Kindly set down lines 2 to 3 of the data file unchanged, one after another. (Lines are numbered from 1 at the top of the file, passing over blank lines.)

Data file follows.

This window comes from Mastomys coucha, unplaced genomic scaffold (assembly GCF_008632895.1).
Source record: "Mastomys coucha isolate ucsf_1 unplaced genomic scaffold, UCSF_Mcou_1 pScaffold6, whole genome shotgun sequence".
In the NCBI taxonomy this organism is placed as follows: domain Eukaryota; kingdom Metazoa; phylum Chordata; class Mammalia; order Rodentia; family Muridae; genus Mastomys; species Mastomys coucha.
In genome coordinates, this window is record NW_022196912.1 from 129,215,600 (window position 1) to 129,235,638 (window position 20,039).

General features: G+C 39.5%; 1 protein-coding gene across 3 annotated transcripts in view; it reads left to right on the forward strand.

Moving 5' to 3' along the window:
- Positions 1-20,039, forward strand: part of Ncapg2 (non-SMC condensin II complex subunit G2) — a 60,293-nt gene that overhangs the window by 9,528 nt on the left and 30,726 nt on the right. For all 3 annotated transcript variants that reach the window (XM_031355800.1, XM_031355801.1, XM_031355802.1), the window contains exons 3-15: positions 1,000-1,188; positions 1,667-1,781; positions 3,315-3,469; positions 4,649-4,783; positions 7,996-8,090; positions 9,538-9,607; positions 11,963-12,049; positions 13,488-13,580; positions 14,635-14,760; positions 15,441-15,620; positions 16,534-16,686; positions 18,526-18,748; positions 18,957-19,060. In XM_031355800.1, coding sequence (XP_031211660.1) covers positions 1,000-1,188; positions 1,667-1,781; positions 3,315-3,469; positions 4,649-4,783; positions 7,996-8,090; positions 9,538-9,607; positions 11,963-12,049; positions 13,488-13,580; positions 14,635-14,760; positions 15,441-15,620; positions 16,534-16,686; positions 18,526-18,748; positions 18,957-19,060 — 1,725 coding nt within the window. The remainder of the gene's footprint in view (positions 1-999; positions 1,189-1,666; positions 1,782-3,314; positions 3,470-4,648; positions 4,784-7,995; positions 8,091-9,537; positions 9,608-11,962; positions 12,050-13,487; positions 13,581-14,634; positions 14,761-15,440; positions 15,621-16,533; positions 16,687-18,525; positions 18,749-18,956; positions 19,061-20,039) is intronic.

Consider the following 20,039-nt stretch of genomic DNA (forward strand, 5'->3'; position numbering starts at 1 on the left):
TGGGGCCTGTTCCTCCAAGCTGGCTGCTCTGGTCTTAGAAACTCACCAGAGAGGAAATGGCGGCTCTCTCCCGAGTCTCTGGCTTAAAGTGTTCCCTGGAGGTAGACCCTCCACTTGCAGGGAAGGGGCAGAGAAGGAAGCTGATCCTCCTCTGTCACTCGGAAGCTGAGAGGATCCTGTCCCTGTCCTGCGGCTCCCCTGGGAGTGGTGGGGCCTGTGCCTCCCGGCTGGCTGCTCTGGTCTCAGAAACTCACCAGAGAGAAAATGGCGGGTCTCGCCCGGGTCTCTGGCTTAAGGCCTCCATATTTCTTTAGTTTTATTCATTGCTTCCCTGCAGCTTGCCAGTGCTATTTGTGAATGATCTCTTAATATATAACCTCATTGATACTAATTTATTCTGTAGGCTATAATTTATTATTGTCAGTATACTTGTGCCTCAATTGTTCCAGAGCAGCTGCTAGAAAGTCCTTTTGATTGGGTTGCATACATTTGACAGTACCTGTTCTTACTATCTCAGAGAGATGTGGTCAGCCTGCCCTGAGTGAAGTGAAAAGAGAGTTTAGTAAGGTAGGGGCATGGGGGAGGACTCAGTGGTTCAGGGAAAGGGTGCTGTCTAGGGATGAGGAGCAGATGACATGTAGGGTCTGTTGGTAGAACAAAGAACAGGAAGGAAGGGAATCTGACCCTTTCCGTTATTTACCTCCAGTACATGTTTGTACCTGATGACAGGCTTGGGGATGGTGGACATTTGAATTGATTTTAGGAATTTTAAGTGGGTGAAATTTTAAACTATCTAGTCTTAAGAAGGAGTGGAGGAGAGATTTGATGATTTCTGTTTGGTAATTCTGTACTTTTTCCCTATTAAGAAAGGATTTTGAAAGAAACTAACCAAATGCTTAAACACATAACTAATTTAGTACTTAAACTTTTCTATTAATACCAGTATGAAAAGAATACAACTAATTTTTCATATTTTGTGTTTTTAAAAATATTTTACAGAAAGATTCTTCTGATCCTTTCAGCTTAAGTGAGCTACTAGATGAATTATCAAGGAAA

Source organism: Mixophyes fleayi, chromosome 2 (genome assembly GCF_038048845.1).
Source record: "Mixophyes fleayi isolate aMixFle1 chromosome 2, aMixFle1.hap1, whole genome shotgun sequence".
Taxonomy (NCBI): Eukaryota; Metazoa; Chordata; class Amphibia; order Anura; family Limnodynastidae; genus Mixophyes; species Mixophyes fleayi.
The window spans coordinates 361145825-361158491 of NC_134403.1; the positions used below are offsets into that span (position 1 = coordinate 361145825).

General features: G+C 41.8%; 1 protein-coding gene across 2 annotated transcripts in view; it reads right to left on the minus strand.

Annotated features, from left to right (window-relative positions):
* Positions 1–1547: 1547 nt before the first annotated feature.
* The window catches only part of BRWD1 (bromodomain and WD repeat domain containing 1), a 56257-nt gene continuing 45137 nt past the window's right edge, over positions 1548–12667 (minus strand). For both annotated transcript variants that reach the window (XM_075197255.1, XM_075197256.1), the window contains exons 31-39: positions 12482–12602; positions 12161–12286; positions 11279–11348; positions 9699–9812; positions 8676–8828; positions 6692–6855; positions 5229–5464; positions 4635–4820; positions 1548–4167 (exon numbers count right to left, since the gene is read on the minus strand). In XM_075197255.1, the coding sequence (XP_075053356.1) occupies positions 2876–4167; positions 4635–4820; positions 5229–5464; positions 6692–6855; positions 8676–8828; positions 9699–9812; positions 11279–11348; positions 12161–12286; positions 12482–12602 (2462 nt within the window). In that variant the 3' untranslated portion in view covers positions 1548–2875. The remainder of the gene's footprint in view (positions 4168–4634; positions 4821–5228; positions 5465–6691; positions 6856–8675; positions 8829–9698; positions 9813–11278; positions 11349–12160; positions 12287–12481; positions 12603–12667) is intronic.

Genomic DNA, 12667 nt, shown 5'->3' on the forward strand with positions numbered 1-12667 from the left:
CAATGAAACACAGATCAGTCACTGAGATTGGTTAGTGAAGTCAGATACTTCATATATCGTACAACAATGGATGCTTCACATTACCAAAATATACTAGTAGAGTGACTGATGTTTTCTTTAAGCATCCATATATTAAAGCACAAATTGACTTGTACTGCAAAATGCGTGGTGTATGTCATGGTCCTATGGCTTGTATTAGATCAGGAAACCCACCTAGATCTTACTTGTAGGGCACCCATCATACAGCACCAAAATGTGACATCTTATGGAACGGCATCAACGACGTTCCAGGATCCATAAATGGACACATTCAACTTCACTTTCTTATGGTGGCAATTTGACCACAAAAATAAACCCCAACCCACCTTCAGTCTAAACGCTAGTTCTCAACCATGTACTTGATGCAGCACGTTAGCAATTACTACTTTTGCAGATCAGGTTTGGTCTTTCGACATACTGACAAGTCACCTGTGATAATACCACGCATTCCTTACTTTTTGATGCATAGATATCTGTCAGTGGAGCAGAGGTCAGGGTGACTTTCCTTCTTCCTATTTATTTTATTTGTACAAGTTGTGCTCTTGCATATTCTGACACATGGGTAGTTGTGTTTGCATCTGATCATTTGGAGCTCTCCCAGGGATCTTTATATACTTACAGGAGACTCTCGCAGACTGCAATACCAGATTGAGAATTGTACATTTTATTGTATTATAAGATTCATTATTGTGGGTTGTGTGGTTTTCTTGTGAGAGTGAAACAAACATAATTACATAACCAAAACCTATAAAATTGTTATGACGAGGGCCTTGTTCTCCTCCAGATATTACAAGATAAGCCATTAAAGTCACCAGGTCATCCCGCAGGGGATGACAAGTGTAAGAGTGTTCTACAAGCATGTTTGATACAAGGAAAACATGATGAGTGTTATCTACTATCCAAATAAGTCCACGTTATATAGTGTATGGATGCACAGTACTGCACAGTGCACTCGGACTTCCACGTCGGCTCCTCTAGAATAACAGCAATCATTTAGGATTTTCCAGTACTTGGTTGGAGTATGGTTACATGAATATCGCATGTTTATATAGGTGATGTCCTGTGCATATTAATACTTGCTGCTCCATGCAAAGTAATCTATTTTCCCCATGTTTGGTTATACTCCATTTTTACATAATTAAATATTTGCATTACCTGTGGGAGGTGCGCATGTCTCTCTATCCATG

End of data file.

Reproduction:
Source record: "Mastomys coucha isolate ucsf_1 unplaced genomic scaffold, UCSF_Mcou_1 pScaffold6, whole genome shotgun sequence".
In the NCBI taxonomy this organism is placed as follows: domain Eukaryota; kingdom Metazoa; phylum Chordata; class Mammalia; order Rodentia; family Muridae; genus Mastomys; species Mastomys coucha.